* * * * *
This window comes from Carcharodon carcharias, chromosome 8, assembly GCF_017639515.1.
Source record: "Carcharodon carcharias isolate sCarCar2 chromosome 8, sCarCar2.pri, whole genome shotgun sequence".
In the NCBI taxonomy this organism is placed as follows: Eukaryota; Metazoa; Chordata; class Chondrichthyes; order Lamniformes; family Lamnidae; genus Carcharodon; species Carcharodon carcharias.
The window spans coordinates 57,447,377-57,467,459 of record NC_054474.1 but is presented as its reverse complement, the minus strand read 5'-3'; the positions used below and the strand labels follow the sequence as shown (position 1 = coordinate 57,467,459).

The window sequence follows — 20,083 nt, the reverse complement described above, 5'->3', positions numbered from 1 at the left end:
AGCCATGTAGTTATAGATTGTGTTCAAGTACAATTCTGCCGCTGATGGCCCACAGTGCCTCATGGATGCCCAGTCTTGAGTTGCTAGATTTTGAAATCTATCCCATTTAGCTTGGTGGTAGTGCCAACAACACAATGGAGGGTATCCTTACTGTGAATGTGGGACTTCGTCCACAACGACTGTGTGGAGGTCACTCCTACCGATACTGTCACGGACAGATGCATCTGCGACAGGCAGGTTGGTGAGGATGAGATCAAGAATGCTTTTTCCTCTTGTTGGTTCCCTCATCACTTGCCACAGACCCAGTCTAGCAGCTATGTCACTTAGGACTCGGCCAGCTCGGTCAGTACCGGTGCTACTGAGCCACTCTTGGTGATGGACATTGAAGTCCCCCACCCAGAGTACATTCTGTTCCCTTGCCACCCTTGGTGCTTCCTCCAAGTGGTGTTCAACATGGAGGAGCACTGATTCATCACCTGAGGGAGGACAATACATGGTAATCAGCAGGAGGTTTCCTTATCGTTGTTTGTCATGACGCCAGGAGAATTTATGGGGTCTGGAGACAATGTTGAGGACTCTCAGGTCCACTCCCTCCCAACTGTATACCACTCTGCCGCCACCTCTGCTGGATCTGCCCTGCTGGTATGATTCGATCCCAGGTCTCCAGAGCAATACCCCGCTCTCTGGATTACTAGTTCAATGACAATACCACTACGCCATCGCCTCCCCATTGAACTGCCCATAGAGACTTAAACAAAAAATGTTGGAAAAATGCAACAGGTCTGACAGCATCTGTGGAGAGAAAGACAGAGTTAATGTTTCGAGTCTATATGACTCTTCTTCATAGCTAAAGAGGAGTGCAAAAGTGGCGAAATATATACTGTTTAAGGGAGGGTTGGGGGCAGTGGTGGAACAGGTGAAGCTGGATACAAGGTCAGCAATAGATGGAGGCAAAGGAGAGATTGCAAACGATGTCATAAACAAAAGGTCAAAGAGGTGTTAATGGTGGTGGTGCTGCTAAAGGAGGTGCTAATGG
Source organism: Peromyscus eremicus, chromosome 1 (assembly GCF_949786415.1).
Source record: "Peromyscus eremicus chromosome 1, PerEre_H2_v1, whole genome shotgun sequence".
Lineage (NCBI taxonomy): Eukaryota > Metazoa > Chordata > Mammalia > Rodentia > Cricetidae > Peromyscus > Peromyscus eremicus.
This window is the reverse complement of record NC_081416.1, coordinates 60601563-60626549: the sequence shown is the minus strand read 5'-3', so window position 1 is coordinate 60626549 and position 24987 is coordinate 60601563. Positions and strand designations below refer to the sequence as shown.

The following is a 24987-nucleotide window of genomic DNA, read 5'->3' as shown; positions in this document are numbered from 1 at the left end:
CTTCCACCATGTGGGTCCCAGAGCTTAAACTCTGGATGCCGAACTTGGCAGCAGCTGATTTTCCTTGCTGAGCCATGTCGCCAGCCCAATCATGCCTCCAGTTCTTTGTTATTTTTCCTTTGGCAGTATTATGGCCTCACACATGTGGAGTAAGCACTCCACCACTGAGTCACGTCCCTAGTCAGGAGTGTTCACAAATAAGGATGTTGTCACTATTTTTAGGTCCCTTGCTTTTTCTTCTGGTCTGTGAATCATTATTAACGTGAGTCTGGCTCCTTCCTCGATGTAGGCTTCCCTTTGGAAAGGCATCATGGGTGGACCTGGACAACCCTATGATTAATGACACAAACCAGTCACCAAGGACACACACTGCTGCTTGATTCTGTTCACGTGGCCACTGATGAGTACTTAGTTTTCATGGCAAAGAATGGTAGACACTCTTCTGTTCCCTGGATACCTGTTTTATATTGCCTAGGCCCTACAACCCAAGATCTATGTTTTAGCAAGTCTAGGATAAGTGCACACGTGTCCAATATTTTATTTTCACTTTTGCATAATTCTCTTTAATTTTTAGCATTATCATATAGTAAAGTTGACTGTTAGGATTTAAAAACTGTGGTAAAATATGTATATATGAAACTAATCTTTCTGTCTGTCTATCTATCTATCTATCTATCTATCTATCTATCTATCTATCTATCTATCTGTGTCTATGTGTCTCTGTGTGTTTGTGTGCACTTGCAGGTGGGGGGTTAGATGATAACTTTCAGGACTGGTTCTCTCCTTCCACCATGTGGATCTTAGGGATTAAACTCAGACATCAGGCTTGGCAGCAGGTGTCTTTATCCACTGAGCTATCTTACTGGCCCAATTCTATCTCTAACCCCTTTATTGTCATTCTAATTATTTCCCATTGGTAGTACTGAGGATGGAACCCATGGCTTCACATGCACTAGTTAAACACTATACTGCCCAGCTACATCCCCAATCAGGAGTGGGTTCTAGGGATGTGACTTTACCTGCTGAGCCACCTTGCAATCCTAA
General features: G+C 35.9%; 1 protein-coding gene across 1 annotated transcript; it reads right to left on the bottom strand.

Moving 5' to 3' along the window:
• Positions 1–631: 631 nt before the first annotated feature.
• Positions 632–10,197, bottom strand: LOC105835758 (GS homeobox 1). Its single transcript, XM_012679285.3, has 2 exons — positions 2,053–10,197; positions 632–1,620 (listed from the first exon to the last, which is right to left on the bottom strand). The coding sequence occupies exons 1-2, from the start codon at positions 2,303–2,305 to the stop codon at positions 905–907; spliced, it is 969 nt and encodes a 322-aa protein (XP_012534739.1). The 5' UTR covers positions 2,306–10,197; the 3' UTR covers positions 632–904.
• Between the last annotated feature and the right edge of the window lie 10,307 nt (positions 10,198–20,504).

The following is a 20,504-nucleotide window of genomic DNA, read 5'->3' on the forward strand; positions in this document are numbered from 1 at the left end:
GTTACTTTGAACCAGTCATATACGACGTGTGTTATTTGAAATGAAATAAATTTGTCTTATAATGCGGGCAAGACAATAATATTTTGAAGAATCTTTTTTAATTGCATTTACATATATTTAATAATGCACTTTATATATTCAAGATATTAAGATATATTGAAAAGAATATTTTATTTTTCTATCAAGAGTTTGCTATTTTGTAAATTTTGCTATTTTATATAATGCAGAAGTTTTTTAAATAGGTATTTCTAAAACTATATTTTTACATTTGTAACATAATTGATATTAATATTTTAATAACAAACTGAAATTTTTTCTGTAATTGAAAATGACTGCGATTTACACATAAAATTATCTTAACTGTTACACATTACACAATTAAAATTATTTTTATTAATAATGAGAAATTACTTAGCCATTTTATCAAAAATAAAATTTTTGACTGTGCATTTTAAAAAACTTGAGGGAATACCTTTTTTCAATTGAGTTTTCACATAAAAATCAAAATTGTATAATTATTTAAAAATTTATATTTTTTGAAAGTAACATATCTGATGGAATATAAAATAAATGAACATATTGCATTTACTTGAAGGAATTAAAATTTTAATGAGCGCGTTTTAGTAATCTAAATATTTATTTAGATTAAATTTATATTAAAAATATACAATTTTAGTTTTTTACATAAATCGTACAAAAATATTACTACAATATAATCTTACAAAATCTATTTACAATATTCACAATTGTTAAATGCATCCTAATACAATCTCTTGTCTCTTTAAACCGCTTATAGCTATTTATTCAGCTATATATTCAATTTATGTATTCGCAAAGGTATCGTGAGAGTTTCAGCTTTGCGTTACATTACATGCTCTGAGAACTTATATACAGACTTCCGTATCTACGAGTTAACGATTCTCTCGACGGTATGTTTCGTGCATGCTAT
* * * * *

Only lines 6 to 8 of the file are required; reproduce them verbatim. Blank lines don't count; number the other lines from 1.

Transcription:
AGCCATGTAGTTATAGATTGTGTTCAAGTACAATTCTGCCGCTGATGGCCCACAGTGCCTCATGGATGCCCAGTCTTGAGTTGCTAGATTTTGAAATCTATCCCATTTAGCTTGGTGGTAGTGCCAACAACACAATGGAGGGTATCCTTACTGTGAATGTGGGACTTCGTCCACAACGACTGTGTGGAGGTCACTCCTACCGATACTGTCACGGACAGATGCATCTGCGACAGGCAGGTTGGTGAGGATGAGATCAAGAATGCTTTTTCCTCTTGTTGGTTCCCTCATCACTTGCCACAGACCCAGTCTAGCAGCTATGTCACTTAGGACTCGGCCAGCTCGGTCAGTACCGGTGCTACTGAGCCACTCTTGGTGATGGACATTGAAGTCCCCCACCCAGAGTACATTCTGTTCCCTTGCCACCCTTGGTGCTTCCTCCAAGTGGTGTTCAACATGGAGGAGCACTGATTCATCACCTGAGGGAGGACAATACATGGTAATCAGCAGGAGGTTTCCTTATCGTTGTTTGTCATGACGCCAGGAGAATTTATGGGGTCTGGAGACAATGTTGAGGACTCTCAGGTCCACTCCCTCCCAACTGTATACCACTCTGCCGCCACCTCTGCTGGATCTGCCCTGCTGGTATGATTCGATCCCAGGTCTCCAGAGCAATACCCCGCTCTCTGGATTACTAGTTCAATGACAATACCACTACGCCATCGCCTCCCCATTGAACTGCCCATAGAGACTTAAACAAAAAATGTTGGAAAAATGCAACAGGTCTGACAGCATCTGTGGAGAGAAAGACAGAGTTAATGTTTCGAGTCTATATGACTCTTCTTCATAGCTAAAGAGGAGTGCAAAAGTGGCGAAATATATACTGTTTAAGGGAGGGTTGGGGGCAGTGGTGGAACAGGTGAAGCTGGATACAAGGTCAGCAATAGATGGAGGCAAAGGAGAGATTGCAAACGATGTCATAAACAAAAGGTCAAAGAGGTGTTAATGGTGGTGGTGCTGCTAAAGGAGGTGCTAATGG
Source organism: Peromyscus eremicus, chromosome 1 (assembly GCF_949786415.1).
Source record: "Peromyscus eremicus chromosome 1, PerEre_H2_v1, whole genome shotgun sequence".